Laurie Antonioli – Vocals
Nenad Vasilic – Bass
Armend Xhaferi – Guitar
John Hollenbeck – Drums
Johannes Enders – Tenor and Soprano Saxophone
Recording Engineer – Danilo Zanko
Mixing and Mastering – Jay Newland
Produced by Laurie Antonioli and Nenad Vasilic
Recorded at Radio Maribor, Maribor, Slovenia – 2004
- Ballad for Djole – Vasilic/Antonioli
- Holy Water – Shifflett/Antonioli
- Where Flamingos Fly – Kennedy/Spolansky/Traditional
- Tschusch Chochek – Vasilic
- I Know You – Antonioli
- Mayana – Antonioli – no lyrics
- The Cure – Keith Jarrett
- Crni Narcis (Black Narcissus) – Henderson/Antonioli
- Music Box – Vasilic
“This setting shows off the dark, sensuous timbre of the leader’s voice to her best advantage…Musically the singer straddles the boundaries between styles and cultures, folk and jazz traditions, Eastern Europe and America.”
— Fono Forum
“There are some albums where everything just is right. And without a doubt, “Foreign Affair” from Laurie Antonioli is one of them.”
“Between the tradition of the Great American Songbook and the better class of pop songs there’s no shortage of female singers – some acclaimed as the new divas while others, measured against Ella & Co., are found wanting. But only a few women are carving out new paths of a contemporary vocal jazz. Laurie Antonioli… is able to weave classic jazz singing, modern instrumental-sounding vocalizations and elements of Balkan folk into a valid vocal language of her own.”
— Jazz Podium
Beneath its title’s semi-noir implications of romantic intrigue, Laurie Antonioli’s Foreign Affair speaks of a universal human yearning for the obliteration of the very borders we put up between each other. Musically, at least, the seeds of that yearning were planted in Antonioli at an early age. While growing up in the San Francisco Bay Area, she heard the Yugoslav language and music of her father’s ancestry, in which the Antonioli names goes back some 500 years in Montenegro. In addition she inherited her maternal grandmother’s passion for jazz through the recordings of Louis Armstrong and Nellie Lutcher. Through high school and college she found herself leaning backward, forward, and sideways in the music of Billie Holiday, Joni Mitchell, John Coltrane, the Bulgarian Women’s Choir, Eric Dolphy, Jackie & Roy, Lakshmi Shankar and Neil Young.
So Antonioli’s jazz path was never entirely straight ahead. Her professional mentors and peers in San Francisco included vocalists Mark Murphy and Bobby McFerrin, saxophonists Pony Poindexter and Joe Henderson, and pianists George Cables and Joe Bonner. Antonioli made a recording debut in duo with Cables on 1985’s Soul Eyes (Catero Records) and was the featured guest on Bonner’s 1987 New Beginnings (Theresa Records, reissued in 2004 on Evidence). She established herself as a unique and beguiling voice in a new wave of jazz vocalists, but driven to reweave some of the loose ends in her personal life and commit herself to raising her daughter, Antonioli withdrew from the scene for much of the late 1980’s and 90’s. She started teaching jazz singing privately while in Munich in the ‘80s, and upon returning to the US continued her teaching career leading vocal workshops, teaching privately from her home and as a guest instructor in college jazz programs around the Bay Area. In 2000 she joined the faculty of The Jazz School in Berkeley, California.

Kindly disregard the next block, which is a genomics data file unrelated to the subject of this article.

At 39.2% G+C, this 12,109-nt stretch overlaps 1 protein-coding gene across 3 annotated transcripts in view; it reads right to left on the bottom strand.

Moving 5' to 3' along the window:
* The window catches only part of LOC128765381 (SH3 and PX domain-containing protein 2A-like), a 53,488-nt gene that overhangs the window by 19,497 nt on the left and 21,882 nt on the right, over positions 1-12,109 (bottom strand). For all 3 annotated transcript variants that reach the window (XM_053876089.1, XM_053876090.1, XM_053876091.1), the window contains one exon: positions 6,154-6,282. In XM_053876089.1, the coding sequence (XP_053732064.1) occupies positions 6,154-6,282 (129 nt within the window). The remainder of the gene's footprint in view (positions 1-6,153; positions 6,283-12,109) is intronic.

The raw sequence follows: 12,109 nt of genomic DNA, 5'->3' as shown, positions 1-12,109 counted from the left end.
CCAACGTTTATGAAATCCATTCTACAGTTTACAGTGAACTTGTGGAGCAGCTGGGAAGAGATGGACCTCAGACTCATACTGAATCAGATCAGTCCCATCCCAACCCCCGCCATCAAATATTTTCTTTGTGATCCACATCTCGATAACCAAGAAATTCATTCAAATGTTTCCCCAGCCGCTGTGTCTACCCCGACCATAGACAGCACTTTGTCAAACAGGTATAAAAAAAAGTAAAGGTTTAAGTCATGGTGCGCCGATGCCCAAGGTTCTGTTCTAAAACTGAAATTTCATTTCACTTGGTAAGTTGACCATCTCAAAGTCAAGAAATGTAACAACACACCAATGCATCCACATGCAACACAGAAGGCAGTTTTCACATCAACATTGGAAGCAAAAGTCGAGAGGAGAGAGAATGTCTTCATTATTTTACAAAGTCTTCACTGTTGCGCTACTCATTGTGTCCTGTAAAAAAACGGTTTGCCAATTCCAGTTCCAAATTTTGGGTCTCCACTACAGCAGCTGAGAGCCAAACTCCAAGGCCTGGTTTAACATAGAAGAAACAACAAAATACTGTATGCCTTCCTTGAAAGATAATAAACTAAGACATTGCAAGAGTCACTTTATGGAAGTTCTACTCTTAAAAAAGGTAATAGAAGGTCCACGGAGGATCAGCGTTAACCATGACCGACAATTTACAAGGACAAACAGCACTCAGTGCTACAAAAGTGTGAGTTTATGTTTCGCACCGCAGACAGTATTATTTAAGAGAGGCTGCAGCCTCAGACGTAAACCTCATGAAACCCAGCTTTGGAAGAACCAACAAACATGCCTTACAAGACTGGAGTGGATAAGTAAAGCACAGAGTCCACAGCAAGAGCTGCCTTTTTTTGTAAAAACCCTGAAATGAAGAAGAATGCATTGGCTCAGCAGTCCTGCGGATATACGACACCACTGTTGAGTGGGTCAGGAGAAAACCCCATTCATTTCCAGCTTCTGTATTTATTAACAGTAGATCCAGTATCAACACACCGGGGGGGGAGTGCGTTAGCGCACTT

Antonioli’s welcome return to recording has everything to do with her recent move to Europe and her current post as Professor in the Vocal Jazz Department at KUG University in Graz, Austria, a major hub through which hundreds of musicians pass. (Mark Murphy, Sheila Jordan, Andy Bey, Tom Lellis and Jay Clayton have all taught at KUG.) After six months or so of scouting the musical landscape in Graz, Antonioli put together the multicultural band that recorded Foreign Affair.
Serbian musician Nenad Vasilic became the anchor, his upright bass and astute composing skills dovetailing with Antonioli’s warm, elastic vocals and her original song and lyric writing and ingenious adaptations. Albanian guitarist Armend Xhaferi and New York drummer/percussionist/composer John Hollenbeck completed the quartet, and Antonioli brought in German saxophonist Johannes Enders after working with him on a tour of birthday celebration concerts for pianist Fritz Pauer, her close songwriting and performing partner.
Only a handful of musicians – bassist George Mraz and pianist Larry Vuckovich come to mind – have successfully melded Eastern European and Balkan influences into jazz. With Foreign Affair, Antonioli – who has written original lyrics to music by Miles Davis, Wayne Shorter, John Coltrane, Lee Morgan, Richie Beirach, Fritz Pauer and Joe Henderson – sets a new standard. From the interpersonal intimacy of “I Know You” and “Mayana” through the longing for freedom and peace implicit in “Crni Narcis” and “Music Box”, she not only creates a cultural continuity but also illuminates the way yearning can be resolved through the recognition that each moment is an opportunity for arrival. Indeed, throughout Foreign Affair, Antonioli redefines “home” as that place in the fearless present where the past is embraced and the future is a panorama of unfettered possibilities.